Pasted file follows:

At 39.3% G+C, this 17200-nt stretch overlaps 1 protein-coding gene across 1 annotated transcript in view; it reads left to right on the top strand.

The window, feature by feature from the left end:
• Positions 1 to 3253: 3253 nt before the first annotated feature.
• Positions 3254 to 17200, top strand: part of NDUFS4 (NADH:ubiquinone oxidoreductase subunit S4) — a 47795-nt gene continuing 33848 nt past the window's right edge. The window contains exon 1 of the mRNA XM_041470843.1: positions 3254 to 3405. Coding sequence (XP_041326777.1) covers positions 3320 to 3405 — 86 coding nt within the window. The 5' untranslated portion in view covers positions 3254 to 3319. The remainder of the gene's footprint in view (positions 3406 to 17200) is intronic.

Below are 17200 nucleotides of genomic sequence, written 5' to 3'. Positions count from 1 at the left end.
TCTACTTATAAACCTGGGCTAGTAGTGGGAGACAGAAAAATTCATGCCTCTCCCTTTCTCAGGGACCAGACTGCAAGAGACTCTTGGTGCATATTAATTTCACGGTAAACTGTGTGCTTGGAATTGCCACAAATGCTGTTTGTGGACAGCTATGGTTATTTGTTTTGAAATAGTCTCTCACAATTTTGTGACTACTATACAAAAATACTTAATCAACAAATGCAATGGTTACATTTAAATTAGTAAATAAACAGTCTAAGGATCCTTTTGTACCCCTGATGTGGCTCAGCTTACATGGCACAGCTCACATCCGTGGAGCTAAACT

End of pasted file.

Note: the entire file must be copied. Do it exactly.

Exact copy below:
At 39.3% G+C, this 17200-nt stretch overlaps 1 protein-coding gene across 1 annotated transcript in view; it reads left to right on the top strand.

The window, feature by feature from the left end:
• Positions 1 to 3253: 3253 nt before the first annotated feature.
• Positions 3254 to 17200, top strand: part of NDUFS4 (NADH:ubiquinone oxidoreductase subunit S4) — a 47795-nt gene continuing 33848 nt past the window's right edge. The window contains exon 1 of the mRNA XM_041470843.1: positions 3254 to 3405. Coding sequence (XP_041326777.1) covers positions 3320 to 3405 — 86 coding nt within the window. The 5' untranslated portion in view covers positions 3254 to 3319. The remainder of the gene's footprint in view (positions 3406 to 17200) is intronic.

Below are 17200 nucleotides of genomic sequence, written 5' to 3'. Positions count from 1 at the left end.
TCTACTTATAAACCTGGGCTAGTAGTGGGAGACAGAAAAATTCATGCCTCTCCCTTTCTCAGGGACCAGACTGCAAGAGACTCTTGGTGCATATTAATTTCACGGTAAACTGTGTGCTTGGAATTGCCACAAATGCTGTTTGTGGACAGCTATGGTTATTTGTTTTGAAATAGTCTCTCACAATTTTGTGACTACTATACAAAAATACTTAATCAACAAATGCAATGGTTACATTTAAATTAGTAAATAAACAGTCTAAGGATCCTTTTGTACCCCTGATGTGGCTCAGCTTACATGGCACAGCTCACATCCGTGGAGCTAAACT